Written by Priscilla Mooney, researcher at NORCE and the Bjerknes Centre for Climate Research
Afforestation is widely applauded as a strategy to mitigate climate change. While this is a good strategy in many parts of the world, that may not be the case in high latitude regions such as Norway.
Over the past few years my colleagues and I have studied the impacts of afforestation on the local climate system in Norway. Our work has shown that afforestation in Norway leads to increases in the maximum air temperature of almost 1°C in spring. As Hanna Lee wrote in her blog, this is caused by changes in the surface albedo i.e. the fraction of solar radiation reflected to space. Forests are darker than snow covered open spaces. As such, they reflect less radiation. This radiation is instead absorbed by the forested surface and increases the surface temperature.
Using very high resolution regional climate models, we showed that afforestation can also increase the number of days with snow on the ground in afforested regions. This is counterintuitive, but it can be easily understood by considering the shelter provided to snow underneath the forest canopy. This delays snowmelt in forests during the latter part of the snow season. Have you ever noticed how snow stays longer on the ground in a forest compared to fields or ski slopes?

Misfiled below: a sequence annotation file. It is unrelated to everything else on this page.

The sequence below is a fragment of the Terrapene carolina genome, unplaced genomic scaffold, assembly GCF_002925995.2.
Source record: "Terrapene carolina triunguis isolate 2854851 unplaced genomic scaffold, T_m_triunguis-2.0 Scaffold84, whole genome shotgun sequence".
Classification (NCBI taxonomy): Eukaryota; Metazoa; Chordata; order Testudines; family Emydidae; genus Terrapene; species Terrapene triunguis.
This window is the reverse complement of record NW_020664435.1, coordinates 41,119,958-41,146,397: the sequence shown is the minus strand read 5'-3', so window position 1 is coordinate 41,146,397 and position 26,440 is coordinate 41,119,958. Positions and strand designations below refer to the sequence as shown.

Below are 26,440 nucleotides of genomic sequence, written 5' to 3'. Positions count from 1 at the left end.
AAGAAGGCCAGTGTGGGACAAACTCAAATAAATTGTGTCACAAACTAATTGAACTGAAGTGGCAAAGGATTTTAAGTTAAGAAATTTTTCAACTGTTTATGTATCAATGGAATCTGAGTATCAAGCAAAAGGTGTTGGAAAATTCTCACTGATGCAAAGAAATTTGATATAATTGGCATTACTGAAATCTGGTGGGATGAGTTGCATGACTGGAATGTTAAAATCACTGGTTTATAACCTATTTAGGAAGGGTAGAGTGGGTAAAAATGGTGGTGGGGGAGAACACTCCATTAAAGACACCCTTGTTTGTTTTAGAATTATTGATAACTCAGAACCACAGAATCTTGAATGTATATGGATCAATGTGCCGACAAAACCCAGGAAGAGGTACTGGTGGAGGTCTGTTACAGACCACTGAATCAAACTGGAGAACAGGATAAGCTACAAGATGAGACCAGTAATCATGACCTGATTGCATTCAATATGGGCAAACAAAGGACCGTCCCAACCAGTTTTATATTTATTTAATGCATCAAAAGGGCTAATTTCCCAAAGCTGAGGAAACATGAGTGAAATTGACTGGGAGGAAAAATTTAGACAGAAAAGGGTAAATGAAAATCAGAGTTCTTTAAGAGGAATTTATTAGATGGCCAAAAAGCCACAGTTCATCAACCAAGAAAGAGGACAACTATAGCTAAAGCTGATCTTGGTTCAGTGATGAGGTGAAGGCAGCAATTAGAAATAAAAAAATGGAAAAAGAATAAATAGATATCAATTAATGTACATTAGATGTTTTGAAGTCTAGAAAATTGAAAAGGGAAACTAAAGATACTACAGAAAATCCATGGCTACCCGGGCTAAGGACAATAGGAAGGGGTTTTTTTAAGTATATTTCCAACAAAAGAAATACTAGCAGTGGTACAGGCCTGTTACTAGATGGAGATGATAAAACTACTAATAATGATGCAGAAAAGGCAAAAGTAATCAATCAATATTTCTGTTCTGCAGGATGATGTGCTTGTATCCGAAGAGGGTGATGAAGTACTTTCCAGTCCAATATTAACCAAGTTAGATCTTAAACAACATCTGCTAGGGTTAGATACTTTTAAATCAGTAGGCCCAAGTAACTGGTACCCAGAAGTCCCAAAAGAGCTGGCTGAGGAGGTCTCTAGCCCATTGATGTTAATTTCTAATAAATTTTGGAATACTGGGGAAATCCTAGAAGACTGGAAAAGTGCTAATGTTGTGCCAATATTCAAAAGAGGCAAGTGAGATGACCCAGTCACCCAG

While results showed afforestation affected local temperatures and the number of days with snow, it did not affect climate elsewhere in Norway. Demonstrating that these impacts are highly localised. So while afforestation may reduce global climate temperatures through carbon storage i.e. biogeochemical effects, locally it increases temperatures through physical changes in the surface i.e. biogeophysical effects.
Analysis of other aspects of the local climate were largely unaffected e.g. precipitation and climate extremes such as droughts, heatwaves, and heavy rainfall. However, this is not a complete analysis and our research will continue to identify other possible impacts of afforestation on the local climate.
My work so far suggests that current afforestation policies for climate mitigation in Norway may adversely exacerbate some effects of global warming at a local level, while mitigating others. This shows that the impacts of afforestation on the local-to-regional climate at high latitudes are complex and cannot support or dismiss afforestation as a climate mitigation policy.
Mooney, PA, Lee, H, Sobolowski, S. (2021) Impact of quasi‐idealized future land cover scenarios at high latitudes in complex terrain. Earth's Future, 8, e2020EF001838. https://doi.org/10.1029/2020EF001838.